KJ: “I don’t want to go commercial but I want that commercial money.” She admits that because of her rebellious ways, the conforming nature of the biz might not suit her fancy. “I just feel that it’s so easy to sell out and change who you are.” (Which is something she doesn’t plan on doing. She is willing to bend a little but not break.)
“I don’t think I can make it, if I stay here.”
Don’t get it misconstrued. Usually that statement is followed by the stigmatic ideology that Milwaukee is a black hole where nothing good prospers.
But Kyndal doesn’t see it that way at all.
And we agree. New adventures are always fun and exciting as long as you don’t forget where you come from and what makes you, you.
KJ: “I hear so many people in Milwaukee say it’s the city and I think that’s what holds them back… you can be the same weak ass person there as you were here.” – PREAAAACHHH!
CW: “What are your influences?”
Among soulful sisters like Erykah Badu and Jill Scott, (whose poetic inclination turned songstress resonated with Kyndal being musically swayed then poetic of thought), who definitely captures her; people like her high school choir director, Mr. Roberts, joins the ranks.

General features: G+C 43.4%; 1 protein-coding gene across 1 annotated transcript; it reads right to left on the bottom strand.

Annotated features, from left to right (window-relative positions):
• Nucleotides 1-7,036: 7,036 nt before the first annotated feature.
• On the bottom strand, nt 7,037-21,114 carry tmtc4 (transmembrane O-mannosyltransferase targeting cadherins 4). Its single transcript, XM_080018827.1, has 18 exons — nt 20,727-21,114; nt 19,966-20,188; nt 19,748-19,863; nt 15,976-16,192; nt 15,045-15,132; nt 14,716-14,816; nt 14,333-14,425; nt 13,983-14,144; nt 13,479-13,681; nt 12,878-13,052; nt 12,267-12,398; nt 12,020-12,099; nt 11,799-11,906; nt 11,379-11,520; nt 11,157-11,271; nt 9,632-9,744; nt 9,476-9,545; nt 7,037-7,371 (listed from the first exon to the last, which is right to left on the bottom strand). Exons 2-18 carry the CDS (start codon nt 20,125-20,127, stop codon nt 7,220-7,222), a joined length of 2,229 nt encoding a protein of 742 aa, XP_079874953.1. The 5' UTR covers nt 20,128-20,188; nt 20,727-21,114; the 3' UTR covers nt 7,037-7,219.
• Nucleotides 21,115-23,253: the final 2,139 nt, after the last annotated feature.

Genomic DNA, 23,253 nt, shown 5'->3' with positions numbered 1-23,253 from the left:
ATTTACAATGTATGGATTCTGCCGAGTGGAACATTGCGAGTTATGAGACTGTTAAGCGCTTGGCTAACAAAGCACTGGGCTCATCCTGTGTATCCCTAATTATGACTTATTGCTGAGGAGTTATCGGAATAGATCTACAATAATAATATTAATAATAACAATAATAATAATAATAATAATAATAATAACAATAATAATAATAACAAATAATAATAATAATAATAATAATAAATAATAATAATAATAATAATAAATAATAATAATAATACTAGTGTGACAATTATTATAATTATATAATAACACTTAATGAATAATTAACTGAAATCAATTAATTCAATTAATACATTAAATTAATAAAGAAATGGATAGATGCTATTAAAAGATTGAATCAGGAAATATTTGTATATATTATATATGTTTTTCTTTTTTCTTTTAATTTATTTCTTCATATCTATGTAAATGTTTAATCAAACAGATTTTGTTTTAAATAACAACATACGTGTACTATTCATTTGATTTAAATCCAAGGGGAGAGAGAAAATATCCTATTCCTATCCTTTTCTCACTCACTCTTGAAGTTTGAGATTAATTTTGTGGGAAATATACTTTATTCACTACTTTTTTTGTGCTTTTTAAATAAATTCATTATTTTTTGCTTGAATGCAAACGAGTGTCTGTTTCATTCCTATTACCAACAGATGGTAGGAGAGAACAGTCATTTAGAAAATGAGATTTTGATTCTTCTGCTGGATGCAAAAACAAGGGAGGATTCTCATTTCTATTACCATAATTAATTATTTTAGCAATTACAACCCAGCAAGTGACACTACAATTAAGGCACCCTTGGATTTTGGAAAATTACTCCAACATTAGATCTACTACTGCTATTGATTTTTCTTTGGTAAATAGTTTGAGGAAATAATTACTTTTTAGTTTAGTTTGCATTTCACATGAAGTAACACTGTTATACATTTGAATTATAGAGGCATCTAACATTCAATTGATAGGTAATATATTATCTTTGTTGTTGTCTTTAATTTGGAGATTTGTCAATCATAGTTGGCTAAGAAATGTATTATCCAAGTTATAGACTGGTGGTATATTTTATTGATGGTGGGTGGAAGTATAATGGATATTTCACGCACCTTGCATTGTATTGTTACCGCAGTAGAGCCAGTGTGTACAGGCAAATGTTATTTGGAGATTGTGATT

KJ: “He inspired me. He is the type of person who would tell you about yourself… He is real. He can take the most untrained person and whip them into shape.”
But Kyndal credits her biggest influence to the children she works with.
KJ: “They pull something out of me; I can’t describe. They make you have hope. They get excited about the smallest things. They remind you that you used to have that untainted mind. They have taught me to be fresh. Start new. Don’t make assumptions. To just be. Be happy in that moment. Be mad in that moment. Be sad in that moment. When I’m writing music, that’s the most in the ‘Be’ I am. They taught me that.”
We often do forget to just take the moment. But Kyndal’s constant reminder of youthful bliss brings her out from under the baggage that comes from growing up.
CW: “If there is anything you could tell the world, what would you say?”
KJ: “Be you! I know that’s really corny.”
CW: “No it’s not.”
KJ: “Be you, regardless.”
All emphasis on the ‘Be’. Check out Kyndal’s project Bloom and make sure you stay tuned, for her journey has just begun, and the chase is on.